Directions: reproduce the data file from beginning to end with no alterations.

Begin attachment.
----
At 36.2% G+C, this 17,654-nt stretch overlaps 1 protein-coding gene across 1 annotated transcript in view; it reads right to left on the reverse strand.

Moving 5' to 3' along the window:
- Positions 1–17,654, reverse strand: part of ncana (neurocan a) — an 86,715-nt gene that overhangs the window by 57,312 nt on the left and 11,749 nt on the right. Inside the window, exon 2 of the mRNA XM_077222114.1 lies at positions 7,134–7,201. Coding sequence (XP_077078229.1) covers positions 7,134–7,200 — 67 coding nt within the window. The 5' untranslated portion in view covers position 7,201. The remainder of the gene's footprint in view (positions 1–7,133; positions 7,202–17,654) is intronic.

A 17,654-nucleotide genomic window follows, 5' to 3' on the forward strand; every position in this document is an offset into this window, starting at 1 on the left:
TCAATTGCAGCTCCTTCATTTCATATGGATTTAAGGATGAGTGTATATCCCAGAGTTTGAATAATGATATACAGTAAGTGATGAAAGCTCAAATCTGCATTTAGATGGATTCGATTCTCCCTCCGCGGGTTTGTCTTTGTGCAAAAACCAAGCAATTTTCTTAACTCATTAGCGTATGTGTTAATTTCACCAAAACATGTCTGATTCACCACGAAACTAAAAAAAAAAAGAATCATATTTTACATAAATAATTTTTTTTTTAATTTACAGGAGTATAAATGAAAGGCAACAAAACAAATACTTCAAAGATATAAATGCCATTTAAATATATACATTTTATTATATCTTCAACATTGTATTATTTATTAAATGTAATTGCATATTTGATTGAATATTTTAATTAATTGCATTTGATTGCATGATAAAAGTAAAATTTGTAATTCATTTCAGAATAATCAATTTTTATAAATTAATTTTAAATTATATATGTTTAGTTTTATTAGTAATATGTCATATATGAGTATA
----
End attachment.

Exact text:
At 36.2% G+C, this 17,654-nt stretch overlaps 1 protein-coding gene across 1 annotated transcript in view; it reads right to left on the reverse strand.

Moving 5' to 3' along the window:
- Positions 1–17,654, reverse strand: part of ncana (neurocan a) — an 86,715-nt gene that overhangs the window by 57,312 nt on the left and 11,749 nt on the right. Inside the window, exon 2 of the mRNA XM_077222114.1 lies at positions 7,134–7,201. Coding sequence (XP_077078229.1) covers positions 7,134–7,200 — 67 coding nt within the window. The 5' untranslated portion in view covers position 7,201. The remainder of the gene's footprint in view (positions 1–7,133; positions 7,202–17,654) is intronic.

A 17,654-nucleotide genomic window follows, 5' to 3' on the forward strand; every position in this document is an offset into this window, starting at 1 on the left:
TCAATTGCAGCTCCTTCATTTCATATGGATTTAAGGATGAGTGTATATCCCAGAGTTTGAATAATGATATACAGTAAGTGATGAAAGCTCAAATCTGCATTTAGATGGATTCGATTCTCCCTCCGCGGGTTTGTCTTTGTGCAAAAACCAAGCAATTTTCTTAACTCATTAGCGTATGTGTTAATTTCACCAAAACATGTCTGATTCACCACGAAACTAAAAAAAAAAAGAATCATATTTTACATAAATAATTTTTTTTTTAATTTACAGGAGTATAAATGAAAGGCAACAAAACAAATACTTCAAAGATATAAATGCCATTTAAATATATACATTTTATTATATCTTCAACATTGTATTATTTATTAAATGTAATTGCATATTTGATTGAATATTTTAATTAATTGCATTTGATTGCATGATAAAAGTAAAATTTGTAATTCATTTCAGAATAATCAATTTTTATAAATTAATTTTAAATTATATATGTTTAGTTTTATTAGTAATATGTCATATATGAGTATA